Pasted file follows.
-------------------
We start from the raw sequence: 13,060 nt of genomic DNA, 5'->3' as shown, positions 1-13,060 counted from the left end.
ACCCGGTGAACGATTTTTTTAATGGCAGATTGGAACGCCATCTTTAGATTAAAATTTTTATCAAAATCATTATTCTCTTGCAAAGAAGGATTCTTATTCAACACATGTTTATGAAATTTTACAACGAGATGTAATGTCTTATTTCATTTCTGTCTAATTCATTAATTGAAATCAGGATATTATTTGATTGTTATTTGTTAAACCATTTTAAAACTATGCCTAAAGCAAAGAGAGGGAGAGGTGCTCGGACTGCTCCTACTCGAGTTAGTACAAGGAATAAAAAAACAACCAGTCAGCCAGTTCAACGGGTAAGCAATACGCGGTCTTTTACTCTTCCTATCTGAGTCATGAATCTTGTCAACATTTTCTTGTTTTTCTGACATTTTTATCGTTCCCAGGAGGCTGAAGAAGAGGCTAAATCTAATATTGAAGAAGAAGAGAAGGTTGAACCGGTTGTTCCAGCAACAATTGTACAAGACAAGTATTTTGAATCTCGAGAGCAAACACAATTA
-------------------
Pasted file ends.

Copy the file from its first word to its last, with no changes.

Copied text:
We start from the raw sequence: 13,060 nt of genomic DNA, 5'->3' as shown, positions 1-13,060 counted from the left end.
ACCCGGTGAACGATTTTTTTAATGGCAGATTGGAACGCCATCTTTAGATTAAAATTTTTATCAAAATCATTATTCTCTTGCAAAGAAGGATTCTTATTCAACACATGTTTATGAAATTTTACAACGAGATGTAATGTCTTATTTCATTTCTGTCTAATTCATTAATTGAAATCAGGATATTATTTGATTGTTATTTGTTAAACCATTTTAAAACTATGCCTAAAGCAAAGAGAGGGAGAGGTGCTCGGACTGCTCCTACTCGAGTTAGTACAAGGAATAAAAAAACAACCAGTCAGCCAGTTCAACGGGTAAGCAATACGCGGTCTTTTACTCTTCCTATCTGAGTCATGAATCTTGTCAACATTTTCTTGTTTTTCTGACATTTTTATCGTTCCCAGGAGGCTGAAGAAGAGGCTAAATCTAATATTGAAGAAGAAGAGAAGGTTGAACCGGTTGTTCCAGCAACAATTGTACAAGACAAGTATTTTGAATCTCGAGAGCAAACACAATTA